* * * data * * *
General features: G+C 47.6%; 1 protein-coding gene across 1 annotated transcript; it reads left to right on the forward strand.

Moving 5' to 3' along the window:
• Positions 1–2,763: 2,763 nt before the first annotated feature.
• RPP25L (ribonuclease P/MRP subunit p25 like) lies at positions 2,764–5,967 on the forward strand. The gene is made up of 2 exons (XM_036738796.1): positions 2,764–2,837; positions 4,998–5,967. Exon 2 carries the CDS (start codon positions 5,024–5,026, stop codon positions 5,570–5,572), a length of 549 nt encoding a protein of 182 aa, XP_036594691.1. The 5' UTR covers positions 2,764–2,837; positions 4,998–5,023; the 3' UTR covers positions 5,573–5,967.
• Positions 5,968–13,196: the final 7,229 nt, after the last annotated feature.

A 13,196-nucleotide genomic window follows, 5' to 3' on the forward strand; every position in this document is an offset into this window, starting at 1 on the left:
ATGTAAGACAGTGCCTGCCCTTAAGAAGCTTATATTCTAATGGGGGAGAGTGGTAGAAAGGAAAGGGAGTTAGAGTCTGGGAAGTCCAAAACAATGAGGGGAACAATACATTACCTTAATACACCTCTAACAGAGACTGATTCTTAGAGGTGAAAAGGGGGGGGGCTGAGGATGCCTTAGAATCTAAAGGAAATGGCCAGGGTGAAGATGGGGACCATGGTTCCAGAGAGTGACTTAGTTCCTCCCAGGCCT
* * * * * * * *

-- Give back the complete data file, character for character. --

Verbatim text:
General features: G+C 47.6%; 1 protein-coding gene across 1 annotated transcript; it reads left to right on the forward strand.

Moving 5' to 3' along the window:
• Positions 1–2,763: 2,763 nt before the first annotated feature.
• RPP25L (ribonuclease P/MRP subunit p25 like) lies at positions 2,764–5,967 on the forward strand. The gene is made up of 2 exons (XM_036738796.1): positions 2,764–2,837; positions 4,998–5,967. Exon 2 carries the CDS (start codon positions 5,024–5,026, stop codon positions 5,570–5,572), a length of 549 nt encoding a protein of 182 aa, XP_036594691.1. The 5' UTR covers positions 2,764–2,837; positions 4,998–5,023; the 3' UTR covers positions 5,573–5,967.
• Positions 5,968–13,196: the final 7,229 nt, after the last annotated feature.

A 13,196-nucleotide genomic window follows, 5' to 3' on the forward strand; every position in this document is an offset into this window, starting at 1 on the left:
ATGTAAGACAGTGCCTGCCCTTAAGAAGCTTATATTCTAATGGGGGAGAGTGGTAGAAAGGAAAGGGAGTTAGAGTCTGGGAAGTCCAAAACAATGAGGGGAACAATACATTACCTTAATACACCTCTAACAGAGACTGATTCTTAGAGGTGAAAAGGGGGGGGGCTGAGGATGCCTTAGAATCTAAAGGAAATGGCCAGGGTGAAGATGGGGACCATGGTTCCAGAGAGTGACTTAGTTCCTCCCAGGCCT